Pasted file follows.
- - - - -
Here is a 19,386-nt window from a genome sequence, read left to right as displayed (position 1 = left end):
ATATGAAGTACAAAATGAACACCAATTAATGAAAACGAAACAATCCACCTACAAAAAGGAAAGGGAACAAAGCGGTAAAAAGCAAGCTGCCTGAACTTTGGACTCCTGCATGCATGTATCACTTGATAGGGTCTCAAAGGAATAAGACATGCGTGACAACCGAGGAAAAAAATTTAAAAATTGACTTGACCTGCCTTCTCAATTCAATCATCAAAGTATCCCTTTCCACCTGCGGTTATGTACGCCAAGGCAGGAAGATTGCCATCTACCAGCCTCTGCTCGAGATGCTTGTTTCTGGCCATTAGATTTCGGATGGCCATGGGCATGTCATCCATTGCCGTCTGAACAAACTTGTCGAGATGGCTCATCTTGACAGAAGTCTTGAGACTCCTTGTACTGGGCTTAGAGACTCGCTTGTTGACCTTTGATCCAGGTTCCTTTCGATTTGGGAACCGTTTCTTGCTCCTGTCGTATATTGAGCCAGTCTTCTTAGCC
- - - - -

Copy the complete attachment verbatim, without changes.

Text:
Here is a 19,386-nt window from a genome sequence, read left to right as displayed (position 1 = left end):
ATATGAAGTACAAAATGAACACCAATTAATGAAAACGAAACAATCCACCTACAAAAAGGAAAGGGAACAAAGCGGTAAAAAGCAAGCTGCCTGAACTTTGGACTCCTGCATGCATGTATCACTTGATAGGGTCTCAAAGGAATAAGACATGCGTGACAACCGAGGAAAAAAATTTAAAAATTGACTTGACCTGCCTTCTCAATTCAATCATCAAAGTATCCCTTTCCACCTGCGGTTATGTACGCCAAGGCAGGAAGATTGCCATCTACCAGCCTCTGCTCGAGATGCTTGTTTCTGGCCATTAGATTTCGGATGGCCATGGGCATGTCATCCATTGCCGTCTGAACAAACTTGTCGAGATGGCTCATCTTGACAGAAGTCTTGAGACTCCTTGTACTGGGCTTAGAGACTCGCTTGTTGACCTTTGATCCAGGTTCCTTTCGATTTGGGAACCGTTTCTTGCTCCTGTCGTATATTGAGCCAGTCTTCTTAGCC